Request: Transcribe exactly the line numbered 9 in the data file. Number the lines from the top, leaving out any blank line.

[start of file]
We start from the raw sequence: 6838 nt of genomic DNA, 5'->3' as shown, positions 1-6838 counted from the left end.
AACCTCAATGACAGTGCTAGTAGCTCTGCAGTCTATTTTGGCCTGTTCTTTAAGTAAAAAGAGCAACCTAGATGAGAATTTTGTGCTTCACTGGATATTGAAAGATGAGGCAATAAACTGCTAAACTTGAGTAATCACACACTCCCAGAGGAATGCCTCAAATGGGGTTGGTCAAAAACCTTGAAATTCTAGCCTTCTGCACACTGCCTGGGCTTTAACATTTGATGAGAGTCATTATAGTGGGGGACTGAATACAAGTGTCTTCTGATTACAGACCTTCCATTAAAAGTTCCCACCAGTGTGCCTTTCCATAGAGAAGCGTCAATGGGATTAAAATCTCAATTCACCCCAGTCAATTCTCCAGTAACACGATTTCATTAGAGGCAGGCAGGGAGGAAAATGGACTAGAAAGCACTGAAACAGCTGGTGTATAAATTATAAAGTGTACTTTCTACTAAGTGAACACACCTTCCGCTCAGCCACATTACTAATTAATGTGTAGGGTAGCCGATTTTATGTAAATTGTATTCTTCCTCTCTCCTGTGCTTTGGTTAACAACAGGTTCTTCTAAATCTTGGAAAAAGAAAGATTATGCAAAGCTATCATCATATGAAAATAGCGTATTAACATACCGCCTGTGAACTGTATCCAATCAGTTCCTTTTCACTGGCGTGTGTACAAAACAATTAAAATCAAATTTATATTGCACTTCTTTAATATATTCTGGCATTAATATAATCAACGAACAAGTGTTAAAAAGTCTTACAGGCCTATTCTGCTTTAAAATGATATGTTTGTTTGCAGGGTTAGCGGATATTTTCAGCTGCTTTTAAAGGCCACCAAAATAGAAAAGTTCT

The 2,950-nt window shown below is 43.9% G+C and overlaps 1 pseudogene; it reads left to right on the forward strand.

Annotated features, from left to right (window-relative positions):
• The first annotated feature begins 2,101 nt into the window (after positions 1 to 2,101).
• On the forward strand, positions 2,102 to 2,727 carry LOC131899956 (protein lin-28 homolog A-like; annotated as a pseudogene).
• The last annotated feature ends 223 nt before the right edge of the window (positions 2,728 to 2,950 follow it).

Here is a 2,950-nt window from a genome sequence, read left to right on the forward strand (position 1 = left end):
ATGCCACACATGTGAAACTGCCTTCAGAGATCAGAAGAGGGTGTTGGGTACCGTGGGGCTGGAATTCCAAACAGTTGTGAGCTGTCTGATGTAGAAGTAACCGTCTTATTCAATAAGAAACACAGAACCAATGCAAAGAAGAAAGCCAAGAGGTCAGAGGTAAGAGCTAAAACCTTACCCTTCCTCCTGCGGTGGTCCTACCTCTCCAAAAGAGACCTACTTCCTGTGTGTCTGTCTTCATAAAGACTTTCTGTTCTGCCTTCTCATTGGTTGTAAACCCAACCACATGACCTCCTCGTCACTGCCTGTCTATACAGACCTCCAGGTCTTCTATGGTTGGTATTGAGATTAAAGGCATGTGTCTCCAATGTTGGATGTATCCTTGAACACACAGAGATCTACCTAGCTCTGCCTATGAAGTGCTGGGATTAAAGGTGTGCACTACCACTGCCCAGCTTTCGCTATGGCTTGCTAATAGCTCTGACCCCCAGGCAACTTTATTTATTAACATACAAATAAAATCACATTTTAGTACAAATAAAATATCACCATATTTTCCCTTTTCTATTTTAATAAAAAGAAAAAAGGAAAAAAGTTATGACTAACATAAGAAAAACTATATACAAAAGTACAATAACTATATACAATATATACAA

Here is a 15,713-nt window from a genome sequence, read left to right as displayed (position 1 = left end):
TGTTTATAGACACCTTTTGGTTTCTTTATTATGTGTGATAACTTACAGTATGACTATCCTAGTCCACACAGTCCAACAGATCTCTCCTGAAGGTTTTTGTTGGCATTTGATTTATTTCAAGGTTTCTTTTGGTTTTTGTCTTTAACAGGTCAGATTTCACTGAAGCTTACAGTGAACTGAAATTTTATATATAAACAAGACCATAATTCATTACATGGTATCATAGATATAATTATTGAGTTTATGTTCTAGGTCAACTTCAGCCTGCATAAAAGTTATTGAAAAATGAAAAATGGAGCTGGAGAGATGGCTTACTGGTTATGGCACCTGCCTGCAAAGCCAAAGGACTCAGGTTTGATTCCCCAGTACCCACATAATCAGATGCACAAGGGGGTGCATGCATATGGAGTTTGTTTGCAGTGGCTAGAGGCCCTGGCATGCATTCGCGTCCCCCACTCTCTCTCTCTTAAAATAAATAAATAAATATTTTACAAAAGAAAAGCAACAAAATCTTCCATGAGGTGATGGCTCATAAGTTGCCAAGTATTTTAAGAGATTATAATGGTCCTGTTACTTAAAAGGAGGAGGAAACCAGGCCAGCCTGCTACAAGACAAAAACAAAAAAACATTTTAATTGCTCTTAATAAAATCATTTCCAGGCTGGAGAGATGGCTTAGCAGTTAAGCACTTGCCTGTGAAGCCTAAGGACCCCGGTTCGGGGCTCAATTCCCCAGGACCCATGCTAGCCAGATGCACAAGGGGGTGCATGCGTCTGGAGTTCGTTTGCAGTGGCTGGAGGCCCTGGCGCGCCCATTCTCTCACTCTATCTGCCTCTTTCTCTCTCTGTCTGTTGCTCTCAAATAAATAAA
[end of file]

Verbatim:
ATGCCACACATGTGAAACTGCCTTCAGAGATCAGAAGAGGGTGTTGGGTACCGTGGGGCTGGAATTCCAAACAGTTGTGAGCTGTCTGATGTAGAAGTAACCGTCTTATTCAATAAGAAACACAGAACCAATGCAAAGAAGAAAGCCAAGAGGTCAGAGGTAAGAGCTAAAACCTTACCCTTCCTCCTGCGGTGGTCCTACCTCTCCAAAAGAGACCTACTTCCTGTGTGTCTGTCTTCATAAAGACTTTCTGTTCTGCCTTCTCATTGGTTGTAAACCCAACCACATGACCTCCTCGTCACTGCCTGTCTATACAGACCTCCAGGTCTTCTATGGTTGGTATTGAGATTAAAGGCATGTGTCTCCAATGTTGGATGTATCCTTGAACACACAGAGATCTACCTAGCTCTGCCTATGAAGTGCTGGGATTAAAGGTGTGCACTACCACTGCCCAGCTTTCGCTATGGCTTGCTAATAGCTCTGACCCCCAGGCAACTTTATTTATTAACATACAAATAAAATCACATTTTAGTACAAATAAAATATCACCATATTTTCCCTTTTCTATTTTAATAAAAAGAAAAAAGGAAAAAAGTTATGACTAACATAAGAAAAACTATATACAAAAGTACAATAACTATATACAATATATACAA